“The measure of a leader is not the number of people who serve him but the number of people he serves.” John C. Maxwell
Gold. Glory. Growth.
Fast-paced persistence among high-tower spectacles. Guts and glamour for the charismatic and powerful. Highly educated, well-dressed, and overtly talented. Perceptive, experienced, successful.
Yet somewhere in the paper stacks, hidden deep within the mundane, in a place not rewarded, and in a cavern unmeasurable by analytics and charts and the quick-snap balance sheet, is the secret to leadership. It’s the force that binds the hourly employee to the accounting department. It’s the fuel that drives the human resource recruiters to ask questions that delve deeper than a bona fide resume. It’s not a meeting. It’s not a benefit. It’s not a one-time action.
The secret to leadership is serving.
The greatest leaders lead by serving. What does that mean?
The definition of “serve” is to perform services or duties for, to perform, to fulfill1. The definition denotes action, and the action is directed towards an external party. The quality of servant leadership comes from a natural or learned strategy to put others first, which may seem contrary to personal success. However, a leader is only as strong as those around him/her, so what may seem like a contradictory agenda is really a surefire approach to grow deep and wide, rather than tall and lean.
Think about it like this: the bread-winner of a household serves his or her family by working diligently daily to provide for basic needs and desires. If children are present, they are not required to carry the weight of the home, in fact, they need help with homework, tying their shoes, preparing meals, and the list could go on and on. The leader of the household assists each person in the household by helping them to fulfill their duties.
Another example that hits close to home is the U.S. military. Men and women in their prime relinquishing their grip on comfort and convenience to train and triumph, putting the needs of their country before them. They are a steadfast and silent proponent; they are like gravity to our country, holding down the fort so we can live in a freedom we may never fully understand.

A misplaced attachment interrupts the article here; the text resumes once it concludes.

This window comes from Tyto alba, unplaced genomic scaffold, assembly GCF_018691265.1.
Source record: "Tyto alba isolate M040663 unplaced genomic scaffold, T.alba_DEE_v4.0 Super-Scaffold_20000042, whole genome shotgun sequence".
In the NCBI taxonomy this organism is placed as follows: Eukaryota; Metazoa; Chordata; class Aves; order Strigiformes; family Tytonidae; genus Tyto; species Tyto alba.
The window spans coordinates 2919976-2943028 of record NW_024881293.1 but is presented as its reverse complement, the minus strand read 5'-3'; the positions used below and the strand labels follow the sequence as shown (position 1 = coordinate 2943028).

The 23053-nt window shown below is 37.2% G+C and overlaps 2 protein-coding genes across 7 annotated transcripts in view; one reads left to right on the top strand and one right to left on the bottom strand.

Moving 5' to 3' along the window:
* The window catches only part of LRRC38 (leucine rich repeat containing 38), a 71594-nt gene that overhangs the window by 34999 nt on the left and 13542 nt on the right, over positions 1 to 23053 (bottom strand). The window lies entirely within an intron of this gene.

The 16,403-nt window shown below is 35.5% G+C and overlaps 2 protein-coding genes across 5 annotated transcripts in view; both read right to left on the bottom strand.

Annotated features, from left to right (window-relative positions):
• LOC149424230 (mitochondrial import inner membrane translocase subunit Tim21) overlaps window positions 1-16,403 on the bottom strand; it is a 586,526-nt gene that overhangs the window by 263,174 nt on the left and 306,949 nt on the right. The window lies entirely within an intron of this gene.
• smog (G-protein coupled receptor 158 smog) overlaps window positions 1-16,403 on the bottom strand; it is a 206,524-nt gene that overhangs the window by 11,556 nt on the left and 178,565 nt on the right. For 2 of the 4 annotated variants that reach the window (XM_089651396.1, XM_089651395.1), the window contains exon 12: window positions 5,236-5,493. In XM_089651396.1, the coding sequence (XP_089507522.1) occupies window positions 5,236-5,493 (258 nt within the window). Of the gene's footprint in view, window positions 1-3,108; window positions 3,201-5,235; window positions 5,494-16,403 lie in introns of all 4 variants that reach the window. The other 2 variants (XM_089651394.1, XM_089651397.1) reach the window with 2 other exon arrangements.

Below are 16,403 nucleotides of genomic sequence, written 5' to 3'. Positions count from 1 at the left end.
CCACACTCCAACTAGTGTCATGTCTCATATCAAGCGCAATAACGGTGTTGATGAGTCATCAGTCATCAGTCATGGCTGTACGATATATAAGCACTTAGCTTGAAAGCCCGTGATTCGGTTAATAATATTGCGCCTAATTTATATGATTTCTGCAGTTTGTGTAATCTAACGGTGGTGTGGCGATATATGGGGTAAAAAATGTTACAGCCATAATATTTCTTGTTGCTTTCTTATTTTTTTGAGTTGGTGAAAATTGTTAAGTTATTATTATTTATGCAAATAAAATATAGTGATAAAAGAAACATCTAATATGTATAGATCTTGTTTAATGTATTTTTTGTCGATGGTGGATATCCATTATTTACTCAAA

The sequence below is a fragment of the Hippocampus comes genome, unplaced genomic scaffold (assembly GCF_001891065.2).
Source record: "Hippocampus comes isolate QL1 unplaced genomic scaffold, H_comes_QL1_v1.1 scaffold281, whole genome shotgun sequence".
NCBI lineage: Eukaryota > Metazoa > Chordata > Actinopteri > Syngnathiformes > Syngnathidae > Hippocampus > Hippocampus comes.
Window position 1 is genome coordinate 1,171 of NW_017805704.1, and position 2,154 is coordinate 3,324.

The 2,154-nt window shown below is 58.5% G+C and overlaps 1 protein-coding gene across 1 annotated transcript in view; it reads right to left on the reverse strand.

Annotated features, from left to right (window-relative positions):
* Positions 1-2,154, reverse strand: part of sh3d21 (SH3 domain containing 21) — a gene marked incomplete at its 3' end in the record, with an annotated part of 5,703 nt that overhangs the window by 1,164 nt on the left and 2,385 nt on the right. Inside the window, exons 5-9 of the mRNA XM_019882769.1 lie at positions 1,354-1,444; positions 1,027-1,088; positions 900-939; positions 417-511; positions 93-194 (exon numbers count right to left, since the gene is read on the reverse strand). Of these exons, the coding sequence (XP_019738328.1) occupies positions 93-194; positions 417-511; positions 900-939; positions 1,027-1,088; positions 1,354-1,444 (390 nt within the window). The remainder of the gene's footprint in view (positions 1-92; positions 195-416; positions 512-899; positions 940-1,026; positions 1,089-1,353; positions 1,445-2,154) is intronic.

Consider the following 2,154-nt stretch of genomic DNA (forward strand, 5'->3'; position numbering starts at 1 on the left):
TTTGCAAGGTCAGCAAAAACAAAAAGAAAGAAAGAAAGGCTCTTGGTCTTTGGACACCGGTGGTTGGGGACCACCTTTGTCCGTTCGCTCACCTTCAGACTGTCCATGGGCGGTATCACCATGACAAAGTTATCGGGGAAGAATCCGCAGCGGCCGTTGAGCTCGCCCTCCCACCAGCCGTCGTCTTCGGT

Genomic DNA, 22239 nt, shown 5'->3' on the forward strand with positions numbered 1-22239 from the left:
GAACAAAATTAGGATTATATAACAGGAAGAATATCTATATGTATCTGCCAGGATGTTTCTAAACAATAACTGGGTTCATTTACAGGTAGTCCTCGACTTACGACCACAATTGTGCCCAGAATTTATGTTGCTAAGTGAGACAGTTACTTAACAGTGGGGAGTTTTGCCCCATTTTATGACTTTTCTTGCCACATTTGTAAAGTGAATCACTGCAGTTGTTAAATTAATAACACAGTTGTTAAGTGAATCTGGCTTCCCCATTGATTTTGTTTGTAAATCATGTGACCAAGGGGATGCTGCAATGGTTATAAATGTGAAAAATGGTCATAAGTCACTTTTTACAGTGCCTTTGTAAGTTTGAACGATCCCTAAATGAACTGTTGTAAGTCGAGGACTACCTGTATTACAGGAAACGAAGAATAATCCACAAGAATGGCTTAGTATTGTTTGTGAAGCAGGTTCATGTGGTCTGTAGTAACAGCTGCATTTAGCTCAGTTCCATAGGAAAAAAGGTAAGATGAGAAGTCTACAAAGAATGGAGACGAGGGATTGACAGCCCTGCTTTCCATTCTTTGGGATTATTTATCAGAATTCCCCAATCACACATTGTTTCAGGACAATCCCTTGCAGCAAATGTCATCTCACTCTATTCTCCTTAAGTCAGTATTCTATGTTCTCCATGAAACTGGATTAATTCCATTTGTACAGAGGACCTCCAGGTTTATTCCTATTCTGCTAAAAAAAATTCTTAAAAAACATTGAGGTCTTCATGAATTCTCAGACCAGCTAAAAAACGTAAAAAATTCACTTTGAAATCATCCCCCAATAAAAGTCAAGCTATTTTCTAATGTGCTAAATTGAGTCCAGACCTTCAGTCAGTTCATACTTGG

A modern example of this comes in the bittersweet exit of UN Ambassador Nikki Haley, who reminded us just today that serving is the “honor of a lifetime… I’m such a lucky girl to have been able to leave the state that raised me, and to serve a country I love so very much.” She also added that “I think you have to be selfless enough to know when you step aside and let someone else do the job.”
At Patriot Mobile, our staff isn’t just a commodity, we are a family. That’s why we constantly promote the idea that “Everyone Serves”. We have an organizational chart for reporting purposes, but the chart we live by is the one where our Members are at the top, and our Member Services and Sales team are #2. The rest of us – accounting, operations, marketing, etc., exist and function in a way where we serve, encourage and give purpose to those at the top of the chart. We don’t just give out free high-fives; we look for ways to appreciate, we pray for each other, we help each other.
The principle of servant leadership isn’t a new one, in fact, it maintains roots as an ancient philosophy2. It is vastly different from an authoritarian mindset, and very similar to participative management. Yet, it is more than simply letting employees give their input. Servant leadership is a culture that builds better organizations and challenges preconceived social responsibilities. The basic ideas are as follows3,4.
– Lead by example/Perform any job within and below your pay grade.
– Consider the needs of others first.
– Invest in others with your time.
– Commit to helping employees develop expertise and improve performance.
– Insist that the organization make a positive contribution to society.
It’s cleaning up the break room even though the janitorial staff will arrive later that evening. It’s leaving bottles of water for delivery staff on a hot summer day. It’s offering valuable encouragement, prayer and praise to the hourly worker who may be facing financial struggles at home. It’s creating a culture of hope instead of tension, purpose instead of stress. It’s upside down and inside out, or at least it seems that way when compared to more stringent views of management. The way we see it, servant leadership is how our country was founded – men and women laying down their lives for the sake of freedom.
Is servant leadership right for everyone? Maybe not. Morri Leland, CEO can be found often stating, “At Patriot Mobile, we aren’t just selling a product, we’re a company on a mission. We’re mobilizing conservatives and making conservative change happen.” We’re founded and led by those who fought and served, and we’re operated by honest and trustworthy citizens that love the country they call their home. It’s about as simple as that.
The bottom line is – at Patriot Mobile, everyone serves.
The Patriot Mobile Family
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